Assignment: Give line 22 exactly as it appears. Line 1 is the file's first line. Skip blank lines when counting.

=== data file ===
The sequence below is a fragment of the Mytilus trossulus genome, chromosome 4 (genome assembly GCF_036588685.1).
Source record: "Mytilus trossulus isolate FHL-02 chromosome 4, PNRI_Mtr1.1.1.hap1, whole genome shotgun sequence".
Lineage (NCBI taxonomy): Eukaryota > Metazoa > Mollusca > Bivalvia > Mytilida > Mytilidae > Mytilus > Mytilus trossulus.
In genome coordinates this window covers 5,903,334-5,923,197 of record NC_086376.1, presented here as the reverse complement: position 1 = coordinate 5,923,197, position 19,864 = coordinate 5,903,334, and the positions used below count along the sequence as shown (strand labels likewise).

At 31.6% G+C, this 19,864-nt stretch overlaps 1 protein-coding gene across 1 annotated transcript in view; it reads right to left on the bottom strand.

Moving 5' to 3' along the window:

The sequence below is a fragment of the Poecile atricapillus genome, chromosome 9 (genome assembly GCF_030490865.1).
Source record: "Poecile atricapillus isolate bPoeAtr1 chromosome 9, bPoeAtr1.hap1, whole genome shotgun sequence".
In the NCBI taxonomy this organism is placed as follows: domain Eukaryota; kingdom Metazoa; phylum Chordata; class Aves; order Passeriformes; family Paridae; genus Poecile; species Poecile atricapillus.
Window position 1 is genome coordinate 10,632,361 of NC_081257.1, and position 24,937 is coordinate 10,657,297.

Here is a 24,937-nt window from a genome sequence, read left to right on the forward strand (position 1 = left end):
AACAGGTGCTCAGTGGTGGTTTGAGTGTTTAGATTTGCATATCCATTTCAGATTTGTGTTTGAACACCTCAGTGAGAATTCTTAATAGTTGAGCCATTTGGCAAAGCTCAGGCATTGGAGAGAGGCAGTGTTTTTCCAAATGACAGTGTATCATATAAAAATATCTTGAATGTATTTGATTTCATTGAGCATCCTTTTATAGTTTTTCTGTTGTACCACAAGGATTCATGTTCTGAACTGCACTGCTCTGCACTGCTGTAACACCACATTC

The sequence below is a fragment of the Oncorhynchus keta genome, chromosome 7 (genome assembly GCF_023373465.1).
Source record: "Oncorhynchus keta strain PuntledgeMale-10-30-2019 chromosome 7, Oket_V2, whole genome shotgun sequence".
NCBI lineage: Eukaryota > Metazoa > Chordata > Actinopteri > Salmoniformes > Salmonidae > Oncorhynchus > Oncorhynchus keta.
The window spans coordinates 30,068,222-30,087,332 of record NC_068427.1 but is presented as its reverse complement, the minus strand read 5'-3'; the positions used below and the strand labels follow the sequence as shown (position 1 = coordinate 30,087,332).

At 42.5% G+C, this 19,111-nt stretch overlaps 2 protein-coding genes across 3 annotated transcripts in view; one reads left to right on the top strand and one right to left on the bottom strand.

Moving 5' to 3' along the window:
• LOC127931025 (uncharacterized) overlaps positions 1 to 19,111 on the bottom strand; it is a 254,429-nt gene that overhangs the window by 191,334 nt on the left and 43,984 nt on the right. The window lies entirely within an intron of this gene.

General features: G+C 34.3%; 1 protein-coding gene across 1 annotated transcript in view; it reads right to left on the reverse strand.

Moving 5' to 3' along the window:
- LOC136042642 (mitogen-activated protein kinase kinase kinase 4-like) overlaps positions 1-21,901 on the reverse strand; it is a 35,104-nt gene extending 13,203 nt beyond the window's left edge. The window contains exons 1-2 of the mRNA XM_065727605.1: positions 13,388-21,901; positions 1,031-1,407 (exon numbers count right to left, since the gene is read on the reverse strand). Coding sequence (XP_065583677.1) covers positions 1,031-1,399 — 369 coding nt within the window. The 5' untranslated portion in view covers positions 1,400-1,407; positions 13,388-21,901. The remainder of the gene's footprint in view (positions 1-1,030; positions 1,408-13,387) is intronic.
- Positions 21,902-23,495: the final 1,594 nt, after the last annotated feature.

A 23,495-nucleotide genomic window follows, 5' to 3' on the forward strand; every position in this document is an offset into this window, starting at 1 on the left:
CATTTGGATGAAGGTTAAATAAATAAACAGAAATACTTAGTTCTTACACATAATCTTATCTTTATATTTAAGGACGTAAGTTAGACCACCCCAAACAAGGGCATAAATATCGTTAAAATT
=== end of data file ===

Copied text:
- LOC136042642 (mitogen-activated protein kinase kinase kinase 4-like) overlaps positions 1-21,901 on the reverse strand; it is a 35,104-nt gene extending 13,203 nt beyond the window's left edge. The window contains exons 1-2 of the mRNA XM_065727605.1: positions 13,388-21,901; positions 1,031-1,407 (exon numbers count right to left, since the gene is read on the reverse strand). Coding sequence (XP_065583677.1) covers positions 1,031-1,399 — 369 coding nt within the window. The 5' untranslated portion in view covers positions 1,400-1,407; positions 13,388-21,901. The remainder of the gene's footprint in view (positions 1-1,030; positions 1,408-13,387) is intronic.